Xiuli Xiuhong Tong; Wei Shen; Zhao Li; Mengdi Xu; Liping Pan; Shelley Xiuli Tong; Xiuli Xiuhong Tong
In: Quarterly Journal of Experimental Psychology, 73 (4), pp. 617–628, 2020.
Combining eye-tracking technique with a revised visual world paradigm, this study examined how positional, phonological, and semantic information of radicals are activated in visual Chinese character recognition. Participants' eye movements were tracked when they looked at four types of invented logographic characters including a semantic radical in the legal (e.g., (Figure presented.)) and illegal positions ((Figure presented.)), a phonetic radical in the legal (e.g., (Figure presented.)) and illegal positions (e.g., (Figure presented.)). These logographic characters were presented simultaneously with either a sound-cued (e.g., /qiao2/) or meaning-cued (e.g., a picture of a bridge) condition. Participants appeared to allocate more visual attention towards radicals in legal, rather than illegal, positions. In addition, more eye fixations occurred on phonetic, rather than on semantic, radicals across both sound- and meaning-cued conditions, indicating participants' strong preference for phonetic over semantic radicals in visual character processing. These results underscore the universal phonology principle in processing non-alphabetic Chinese logographic characters.
In: International Journal of Trend in Research and Development, 7 (3), pp. 146–148, 2020.
Taking Table Lamp as the research object, the eye movement analysis method and subjective questionnaire survey method are used to explore the aesthetic preference of college students for the shape of table Lamp through the comprehensive analysis of the eye movement data of the subjects and the subjective questionnaire survey data, so as to provide design reference for enterprises and peer designers. An Sr research eyelink helmet-mounted oculomotor is used to record the eye movement characteristics of 20 subjects during viewing pictures of different Table Lamp shapes. The results show that the modern simplicity style is the most popular. The second is European style and Chinese style.
In: Laterality, pp. 1–25, 2020.
Previous research suggests that the right visual field advantage on the lexical decision task occurs independent of the visual quality of stimuli [Chiarello, C., Senehi, J., & Soulier, M. (1986). Viewing conditions and hemisphere asymmetry for the lexical decision. Neuropsychologia, 24(4), 521–529]. However, previous studies examining these effects have had methodological limitations that were addressed and controlled for in the present study. Participants performed a divided visual field, lexical decision task for words that varied in size (Experiment 1) and visibility (Experiment 2). Results showed a quality by visual field interaction effect. In both experiments, response times were faster for targets presented to the right visual field in the high quality (i.e., large font, high visibility) conditions; however, visual quality resulted in no differences for targets presented to the left visual field. Furthermore, this quality by visual field interaction effect was only observed when the target was a word. These results suggest that the left hemisphere advantage for lexical decision depends on the perceptual quality of targets, consistent with an early stage of processing account of hemispheric asymmetry during lexical decision. Findings are discussed within the context of word recognition and decision-based models.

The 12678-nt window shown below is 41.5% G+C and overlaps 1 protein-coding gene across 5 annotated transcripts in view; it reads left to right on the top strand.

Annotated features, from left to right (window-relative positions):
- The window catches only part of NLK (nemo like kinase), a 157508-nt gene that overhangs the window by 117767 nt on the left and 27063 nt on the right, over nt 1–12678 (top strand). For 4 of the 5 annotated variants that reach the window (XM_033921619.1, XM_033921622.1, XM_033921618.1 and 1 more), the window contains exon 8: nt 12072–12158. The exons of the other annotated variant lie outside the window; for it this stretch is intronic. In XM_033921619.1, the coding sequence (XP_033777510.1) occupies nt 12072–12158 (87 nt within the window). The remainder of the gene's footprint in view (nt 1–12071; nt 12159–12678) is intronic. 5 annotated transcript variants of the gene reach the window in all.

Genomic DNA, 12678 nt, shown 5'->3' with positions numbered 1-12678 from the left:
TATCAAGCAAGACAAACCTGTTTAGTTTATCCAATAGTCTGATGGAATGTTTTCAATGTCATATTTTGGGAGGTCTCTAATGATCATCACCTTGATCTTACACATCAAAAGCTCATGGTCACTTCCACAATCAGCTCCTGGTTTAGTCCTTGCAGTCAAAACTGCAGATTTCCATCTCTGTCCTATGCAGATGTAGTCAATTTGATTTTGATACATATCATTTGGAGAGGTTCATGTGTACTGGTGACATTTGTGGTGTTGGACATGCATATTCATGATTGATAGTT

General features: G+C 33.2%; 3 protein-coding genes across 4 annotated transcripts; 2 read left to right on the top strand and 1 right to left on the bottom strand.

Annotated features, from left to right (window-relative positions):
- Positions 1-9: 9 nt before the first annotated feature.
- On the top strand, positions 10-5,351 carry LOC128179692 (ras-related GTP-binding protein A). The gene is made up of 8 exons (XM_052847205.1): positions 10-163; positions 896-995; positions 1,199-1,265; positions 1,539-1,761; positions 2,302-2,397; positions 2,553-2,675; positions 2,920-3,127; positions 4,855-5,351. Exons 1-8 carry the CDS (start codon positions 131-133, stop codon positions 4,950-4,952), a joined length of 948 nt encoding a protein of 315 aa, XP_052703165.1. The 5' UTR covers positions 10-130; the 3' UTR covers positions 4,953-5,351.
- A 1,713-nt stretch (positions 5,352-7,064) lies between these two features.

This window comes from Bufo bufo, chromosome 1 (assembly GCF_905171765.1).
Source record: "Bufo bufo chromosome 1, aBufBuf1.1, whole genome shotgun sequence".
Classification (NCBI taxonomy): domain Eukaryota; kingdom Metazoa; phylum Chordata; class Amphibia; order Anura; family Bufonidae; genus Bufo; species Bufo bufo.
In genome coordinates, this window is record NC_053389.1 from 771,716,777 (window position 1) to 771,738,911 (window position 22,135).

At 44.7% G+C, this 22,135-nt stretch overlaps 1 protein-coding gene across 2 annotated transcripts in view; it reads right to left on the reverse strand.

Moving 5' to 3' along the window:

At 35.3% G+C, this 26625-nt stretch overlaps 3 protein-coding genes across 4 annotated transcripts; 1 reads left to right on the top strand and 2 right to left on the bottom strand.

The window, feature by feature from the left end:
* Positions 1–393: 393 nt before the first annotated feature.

Simon P Tiffin-Richards; Sascha Schroeder
In: Journal of Experimental Psychology: Learning Memory and Cognition, 46 (9), pp. 1701–1713, 2020.
Words are seldom read in isolation. Predicting or anticipating upcoming words in a text, based on the context in which they are read, is an important aspect of efficient language processing. In sentence reading, words with congruent preceding context have been shown to be processed faster than words read in neutral or incongruous contexts. The onset of contextual facilitation effects is found very early in the first-pass-reading eye-movement and electroencephalogram (EEG) measures of skilled adult readers. However, the effect of contextual facilitation on children's eye movements during reading remains largely unexplored. To fill this gap, we tracked children's and adults' eye movements while reading stories with embedded words that were either strongly or weakly related to a clear narrative theme. Our central finding is that children showed late contextual facilitation effects during text reading as opposed to both early and late facilitation effects found in skilled adult readers. Contextual constraint had a similar effect on children's and adults' initiation of regressive saccades, whereas children invested more time in rereading relative to adults after encountering weakly contextually constrained words. Quantile regression analyses revealed that contextual facilitation effects had an early onset in adults' first-pass reading, whereas they only had a late onset in children's gaze durations.
Matsya R Thulasiram; Ryan W Langridge; Hana H Abbas; Jonathan J Marotta
In: Experimental Brain Research, 238 (6), pp. 1433–1440, 2020.
Previous investigations have uncovered a strong visual bias toward the index finger when reaching and grasping stationary or horizontally moving targets. The present research sought to explore whether the index finger or thumb would serve as a significant focus for gaze in tasks involving vertically translating targets. Participants executed right-handed reach-to-grasp movements towards upward or downward moving 2-D targets on a computer screen. When the target first appeared, participants made anticipatory fixations in the direction of the eventual movement path (i.e. well above upwardly moving targets or well below downwardly moving targets) and upon movement onset, fixations shifted toward the leading edge of the target. For upward moving targets, fixations remained toward the leading edge upon reach onset, whereas for downward moving targets, fixations shifted toward the centre of the target. The same central fixation location was observed at the time of grasp for all targets. Furthermore, for downwardly moving targets, the placement of the thumb appears to have influenced fixation location in conjunction with, not replacement of, the influence of the index finger. These findings are indicative of the increasingly relevant role of the thumb in mediating reaching and grasping downwardly moving targets.